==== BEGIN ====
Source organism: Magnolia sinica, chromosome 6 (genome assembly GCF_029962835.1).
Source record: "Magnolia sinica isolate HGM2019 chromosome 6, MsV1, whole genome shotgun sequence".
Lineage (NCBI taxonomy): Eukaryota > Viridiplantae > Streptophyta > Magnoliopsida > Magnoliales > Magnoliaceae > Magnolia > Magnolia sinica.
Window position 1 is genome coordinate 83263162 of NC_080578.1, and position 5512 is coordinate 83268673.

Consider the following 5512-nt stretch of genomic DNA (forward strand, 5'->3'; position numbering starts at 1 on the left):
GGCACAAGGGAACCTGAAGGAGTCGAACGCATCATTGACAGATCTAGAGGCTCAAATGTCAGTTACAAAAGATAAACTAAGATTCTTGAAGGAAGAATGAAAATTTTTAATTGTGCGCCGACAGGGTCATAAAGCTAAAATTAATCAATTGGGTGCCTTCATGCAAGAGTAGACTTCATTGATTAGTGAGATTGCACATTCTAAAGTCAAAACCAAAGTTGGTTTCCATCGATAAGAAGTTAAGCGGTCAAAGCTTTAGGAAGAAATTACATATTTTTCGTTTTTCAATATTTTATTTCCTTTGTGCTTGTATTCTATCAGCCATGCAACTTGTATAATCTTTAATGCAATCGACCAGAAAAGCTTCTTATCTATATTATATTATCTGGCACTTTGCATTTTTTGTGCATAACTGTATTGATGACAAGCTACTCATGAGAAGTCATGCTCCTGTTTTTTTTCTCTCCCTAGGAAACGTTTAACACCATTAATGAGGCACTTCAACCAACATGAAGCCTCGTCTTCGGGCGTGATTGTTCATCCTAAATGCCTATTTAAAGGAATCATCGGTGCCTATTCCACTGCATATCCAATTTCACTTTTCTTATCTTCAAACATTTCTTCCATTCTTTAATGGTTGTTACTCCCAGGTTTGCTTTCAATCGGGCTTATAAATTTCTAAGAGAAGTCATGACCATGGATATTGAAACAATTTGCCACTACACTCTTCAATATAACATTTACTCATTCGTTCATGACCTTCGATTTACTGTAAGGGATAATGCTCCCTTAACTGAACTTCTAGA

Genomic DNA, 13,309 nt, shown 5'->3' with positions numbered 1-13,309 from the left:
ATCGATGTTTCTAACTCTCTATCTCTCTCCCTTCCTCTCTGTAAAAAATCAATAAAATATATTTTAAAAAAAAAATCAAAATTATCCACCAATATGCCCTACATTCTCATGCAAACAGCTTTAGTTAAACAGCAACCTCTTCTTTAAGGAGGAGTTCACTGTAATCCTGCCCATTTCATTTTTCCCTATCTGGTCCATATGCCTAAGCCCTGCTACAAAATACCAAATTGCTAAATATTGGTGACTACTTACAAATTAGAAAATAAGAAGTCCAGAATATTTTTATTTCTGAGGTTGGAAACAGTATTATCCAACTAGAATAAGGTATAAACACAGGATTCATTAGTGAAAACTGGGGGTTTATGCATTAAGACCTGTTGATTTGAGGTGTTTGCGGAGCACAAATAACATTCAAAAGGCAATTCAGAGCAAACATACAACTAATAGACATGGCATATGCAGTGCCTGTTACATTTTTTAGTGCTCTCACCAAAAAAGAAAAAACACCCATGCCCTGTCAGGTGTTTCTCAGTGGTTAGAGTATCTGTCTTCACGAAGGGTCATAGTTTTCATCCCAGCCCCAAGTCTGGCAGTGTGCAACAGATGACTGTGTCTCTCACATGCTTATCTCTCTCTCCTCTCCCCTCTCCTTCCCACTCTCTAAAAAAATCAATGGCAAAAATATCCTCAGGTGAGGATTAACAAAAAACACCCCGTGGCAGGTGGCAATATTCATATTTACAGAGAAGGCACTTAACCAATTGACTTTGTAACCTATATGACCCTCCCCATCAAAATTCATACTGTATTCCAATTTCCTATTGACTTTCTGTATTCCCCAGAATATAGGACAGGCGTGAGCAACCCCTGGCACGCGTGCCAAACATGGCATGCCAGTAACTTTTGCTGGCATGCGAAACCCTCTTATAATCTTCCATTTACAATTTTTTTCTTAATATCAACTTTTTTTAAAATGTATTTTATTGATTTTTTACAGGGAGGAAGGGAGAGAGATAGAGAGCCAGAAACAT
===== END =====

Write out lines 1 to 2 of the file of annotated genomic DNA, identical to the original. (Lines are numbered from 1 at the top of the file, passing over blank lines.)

Source organism: Magnolia sinica, chromosome 6 (genome assembly GCF_029962835.1).
Source record: "Magnolia sinica isolate HGM2019 chromosome 6, MsV1, whole genome shotgun sequence".